'Women must change their behaviour? It's the police that must change'
- Credit: André Langlois
Last night one of my friends wrote on our university girls WhatsApp chat that it was no longer enough to just say "text me when you get home".
She said we all need to make a habit of sharing our live locations with each other if we are heading home after a night out.
It got me thinking about how much the Sarah Everard revelations have felt like a nightmare come true for any women walking home in the evening. Just a few months after the murder, we heard about the murder of yet another woman, Sabina Nessa, who was killed on a Friday evening just minutes from her London home. A woman is killed by a man once every three days on average.
The main reason these incidents have hit home so much is because this is our city. These are the same streets we use to get home, and the situations in which these horrific murders have taken place are familiar to all of us. We all walk home after having dinner with a friend often without a second’s thought; we take shortcuts through the park if it means saving five minutes in our busy lives; and, most importantly, we all assume that the police are there to guard us and protect us.
After Sarah Everard’s murderer was revealed to be a police officer, it felt like there was a huge breakdown in trust between the police and the community. Responding to this incident by telling women what to do rather than telling us what the police would do to keep us safe and regain our trust was shameful. Some of the advice that has been issued by the police about confronting officers who challenge us or flagging down a bus was totally unrealistic and frankly insulting.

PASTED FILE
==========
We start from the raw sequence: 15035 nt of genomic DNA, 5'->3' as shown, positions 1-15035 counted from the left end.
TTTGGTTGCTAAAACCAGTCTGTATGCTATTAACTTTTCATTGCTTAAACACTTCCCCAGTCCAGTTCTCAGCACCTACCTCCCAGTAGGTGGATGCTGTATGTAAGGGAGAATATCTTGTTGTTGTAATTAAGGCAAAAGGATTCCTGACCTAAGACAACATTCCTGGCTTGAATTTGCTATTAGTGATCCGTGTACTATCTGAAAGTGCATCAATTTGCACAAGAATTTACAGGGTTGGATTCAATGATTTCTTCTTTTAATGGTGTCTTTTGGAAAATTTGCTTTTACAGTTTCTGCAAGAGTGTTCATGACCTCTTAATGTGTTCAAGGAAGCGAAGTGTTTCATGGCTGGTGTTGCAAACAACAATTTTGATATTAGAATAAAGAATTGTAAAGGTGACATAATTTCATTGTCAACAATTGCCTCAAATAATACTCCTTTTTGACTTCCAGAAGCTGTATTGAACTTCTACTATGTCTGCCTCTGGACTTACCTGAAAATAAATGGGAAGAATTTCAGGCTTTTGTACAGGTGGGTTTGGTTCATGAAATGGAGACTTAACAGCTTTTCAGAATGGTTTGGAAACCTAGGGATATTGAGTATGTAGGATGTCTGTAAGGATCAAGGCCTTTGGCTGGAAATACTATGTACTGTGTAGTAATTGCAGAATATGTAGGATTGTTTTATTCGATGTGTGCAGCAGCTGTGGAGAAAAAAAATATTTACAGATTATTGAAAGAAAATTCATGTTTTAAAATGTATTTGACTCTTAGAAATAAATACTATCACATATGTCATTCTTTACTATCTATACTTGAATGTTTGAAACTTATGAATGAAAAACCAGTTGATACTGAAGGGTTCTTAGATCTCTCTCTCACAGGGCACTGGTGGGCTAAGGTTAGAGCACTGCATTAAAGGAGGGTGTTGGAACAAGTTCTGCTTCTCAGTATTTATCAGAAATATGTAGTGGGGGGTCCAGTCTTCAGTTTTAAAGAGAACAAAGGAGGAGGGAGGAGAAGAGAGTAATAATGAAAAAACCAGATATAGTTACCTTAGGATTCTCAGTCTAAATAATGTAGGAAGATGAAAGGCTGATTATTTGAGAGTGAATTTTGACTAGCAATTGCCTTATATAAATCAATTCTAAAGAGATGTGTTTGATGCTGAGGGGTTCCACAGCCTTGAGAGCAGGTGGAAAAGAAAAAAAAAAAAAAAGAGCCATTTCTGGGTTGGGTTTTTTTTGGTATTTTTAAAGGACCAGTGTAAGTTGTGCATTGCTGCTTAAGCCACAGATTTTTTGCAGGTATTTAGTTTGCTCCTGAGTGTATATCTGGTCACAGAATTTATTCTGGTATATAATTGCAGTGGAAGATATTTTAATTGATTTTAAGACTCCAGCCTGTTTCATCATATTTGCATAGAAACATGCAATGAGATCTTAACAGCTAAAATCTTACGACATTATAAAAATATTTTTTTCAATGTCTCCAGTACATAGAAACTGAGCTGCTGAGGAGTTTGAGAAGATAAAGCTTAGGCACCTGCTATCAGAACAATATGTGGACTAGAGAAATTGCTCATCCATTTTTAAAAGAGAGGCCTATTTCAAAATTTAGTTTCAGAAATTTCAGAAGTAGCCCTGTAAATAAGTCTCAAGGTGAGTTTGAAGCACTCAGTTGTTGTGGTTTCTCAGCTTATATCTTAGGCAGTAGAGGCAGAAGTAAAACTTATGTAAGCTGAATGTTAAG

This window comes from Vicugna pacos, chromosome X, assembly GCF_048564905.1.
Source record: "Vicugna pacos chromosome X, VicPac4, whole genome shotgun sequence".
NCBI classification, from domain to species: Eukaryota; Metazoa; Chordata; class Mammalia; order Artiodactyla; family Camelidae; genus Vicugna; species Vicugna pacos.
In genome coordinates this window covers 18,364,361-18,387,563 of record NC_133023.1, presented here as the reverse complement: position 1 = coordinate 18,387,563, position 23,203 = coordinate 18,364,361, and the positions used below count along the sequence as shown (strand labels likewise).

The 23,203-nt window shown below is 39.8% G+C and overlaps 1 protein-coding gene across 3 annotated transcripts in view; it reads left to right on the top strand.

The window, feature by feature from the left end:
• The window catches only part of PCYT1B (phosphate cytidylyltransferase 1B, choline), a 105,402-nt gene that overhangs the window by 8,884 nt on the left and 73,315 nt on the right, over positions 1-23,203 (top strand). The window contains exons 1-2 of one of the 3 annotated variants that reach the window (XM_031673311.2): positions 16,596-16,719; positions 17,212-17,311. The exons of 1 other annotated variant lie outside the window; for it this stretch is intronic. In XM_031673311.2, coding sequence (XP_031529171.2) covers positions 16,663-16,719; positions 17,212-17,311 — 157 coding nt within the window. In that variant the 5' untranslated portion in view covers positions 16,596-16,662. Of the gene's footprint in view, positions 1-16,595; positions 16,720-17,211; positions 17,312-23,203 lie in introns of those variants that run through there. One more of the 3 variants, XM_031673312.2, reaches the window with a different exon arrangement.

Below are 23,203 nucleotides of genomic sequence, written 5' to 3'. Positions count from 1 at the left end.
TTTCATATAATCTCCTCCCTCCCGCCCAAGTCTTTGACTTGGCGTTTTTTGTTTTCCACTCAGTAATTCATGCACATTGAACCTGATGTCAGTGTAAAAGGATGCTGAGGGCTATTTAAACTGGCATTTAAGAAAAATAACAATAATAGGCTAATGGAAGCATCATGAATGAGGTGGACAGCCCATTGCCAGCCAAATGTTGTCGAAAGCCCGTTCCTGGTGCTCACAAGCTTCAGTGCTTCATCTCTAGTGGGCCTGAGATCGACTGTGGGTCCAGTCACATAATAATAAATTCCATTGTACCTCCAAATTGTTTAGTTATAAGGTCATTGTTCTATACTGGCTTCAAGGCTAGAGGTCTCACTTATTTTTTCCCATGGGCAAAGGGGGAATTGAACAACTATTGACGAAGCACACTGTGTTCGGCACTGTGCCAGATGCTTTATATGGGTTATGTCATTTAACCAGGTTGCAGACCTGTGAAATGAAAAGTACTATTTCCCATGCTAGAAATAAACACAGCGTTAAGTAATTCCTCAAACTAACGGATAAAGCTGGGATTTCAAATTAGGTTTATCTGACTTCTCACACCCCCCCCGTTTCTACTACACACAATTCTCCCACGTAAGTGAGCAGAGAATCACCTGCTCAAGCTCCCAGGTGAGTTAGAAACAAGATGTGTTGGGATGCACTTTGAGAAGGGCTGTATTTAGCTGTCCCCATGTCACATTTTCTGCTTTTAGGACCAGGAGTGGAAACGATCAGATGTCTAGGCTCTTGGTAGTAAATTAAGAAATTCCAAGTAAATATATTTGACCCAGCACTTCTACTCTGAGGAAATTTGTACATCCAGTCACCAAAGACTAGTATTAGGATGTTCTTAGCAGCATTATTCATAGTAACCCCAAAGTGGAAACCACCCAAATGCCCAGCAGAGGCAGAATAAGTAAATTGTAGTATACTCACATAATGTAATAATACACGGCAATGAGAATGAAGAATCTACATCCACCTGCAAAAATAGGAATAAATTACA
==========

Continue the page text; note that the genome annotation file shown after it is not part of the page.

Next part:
As someone who was born in London, went to school here and represents the area where I grew up as a British MP, I know I would never have felt able to challenge the police if they tried to arrest me. I would be in a state of absolute fear, wondering if by questioning an officer with wide-ranging powers to arrest I would aggravate the situation or allow a charge of resisting arrest to be brought against me.
The advice that has been issued has not only been shockingly ignorant, but it also makes me feel really despondent that we are once again putting the onus on women to change their behaviour. Why should it fall to women to question whether a police officer is genuine? Why is the emphasis on the advice for women rather than actions that should be taken by the police as a matter of urgency to rid the force of these dangerous, predatory men who threaten us?
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A woman has been murdered by a police officer, but so far it feels like the outcome is somehow that women must change their behaviour, not the police. What we really need is a culture change in the police, and the first step would be to understand just how much women’s trust in the police has been eroded over the years.
I know that if I had been in Sarah Everard’s shoes on that fateful night, I would have got into that police car. That fills me with dread. The truth is that it could have been any one of us in my university girls’ WhatsApp group that night, and until each and every one of us feels safe on the streets of London, we will have failed as a country.
Tulip Siddiq (Lab) is MP for Hampstead and Kilburn.